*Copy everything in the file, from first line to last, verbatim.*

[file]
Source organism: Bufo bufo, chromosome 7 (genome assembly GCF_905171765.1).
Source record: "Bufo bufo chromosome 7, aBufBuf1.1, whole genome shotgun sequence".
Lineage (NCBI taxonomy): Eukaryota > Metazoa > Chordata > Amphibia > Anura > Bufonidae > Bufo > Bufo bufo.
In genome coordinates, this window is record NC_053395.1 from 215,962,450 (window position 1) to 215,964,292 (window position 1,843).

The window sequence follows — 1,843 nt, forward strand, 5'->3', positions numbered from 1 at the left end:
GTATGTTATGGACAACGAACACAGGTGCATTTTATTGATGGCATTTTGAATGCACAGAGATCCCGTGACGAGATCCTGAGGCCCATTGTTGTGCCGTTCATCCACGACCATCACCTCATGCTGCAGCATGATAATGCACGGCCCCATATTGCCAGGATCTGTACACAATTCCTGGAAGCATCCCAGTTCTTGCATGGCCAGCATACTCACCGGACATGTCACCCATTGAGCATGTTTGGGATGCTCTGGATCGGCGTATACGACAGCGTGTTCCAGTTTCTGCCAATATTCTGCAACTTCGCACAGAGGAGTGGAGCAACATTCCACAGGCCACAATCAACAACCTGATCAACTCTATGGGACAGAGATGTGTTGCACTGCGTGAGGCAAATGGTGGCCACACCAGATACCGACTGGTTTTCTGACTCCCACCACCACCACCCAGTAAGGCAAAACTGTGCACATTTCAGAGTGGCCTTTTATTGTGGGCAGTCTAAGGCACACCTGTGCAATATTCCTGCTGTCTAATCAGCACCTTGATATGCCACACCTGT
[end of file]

Source organism: Bufo bufo, chromosome 7 (genome assembly GCF_905171765.1).
Source record: "Bufo bufo chromosome 7, aBufBuf1.1, whole genome shotgun sequence".
Lineage (NCBI taxonomy): Eukaryota > Metazoa > Chordata > Amphibia > Anura > Bufonidae > Bufo > Bufo bufo.
In genome coordinates, this window is record NC_053395.1 from 215,962,450 (window position 1) to 215,964,292 (window position 1,843).

The window sequence follows — 1,843 nt, forward strand, 5'->3', positions numbered from 1 at the left end:
GTATGTTATGGACAACGAACACAGGTGCATTTTATTGATGGCATTTTGAATGCACAGAGATCCCGTGACGAGATCCTGAGGCCCATTGTTGTGCCGTTCATCCACGACCATCACCTCATGCTGCAGCATGATAATGCACGGCCCCATATTGCCAGGATCTGTACACAATTCCTGGAAGCATCCCAGTTCTTGCATGGCCAGCATACTCACCGGACATGTCACCCATTGAGCATGTTTGGGATGCTCTGGATCGGCGTATACGACAGCGTGTTCCAGTTTCTGCCAATATTCTGCAACTTCGCACAGAGGAGTGGAGCAACATTCCACAGGCCACAATCAACAACCTGATCAACTCTATGGGACAGAGATGTGTTGCACTGCGTGAGGCAAATGGTGGCCACACCAGATACCGACTGGTTTTCTGACTCCCACCACCACCACCCAGTAAGGCAAAACTGTGCACATTTCAGAGTGGCCTTTTATTGTGGGCAGTCTAAGGCACACCTGTGCAATATTCCTGCTGTCTAATCAGCACCTTGATATGCCACACCTGT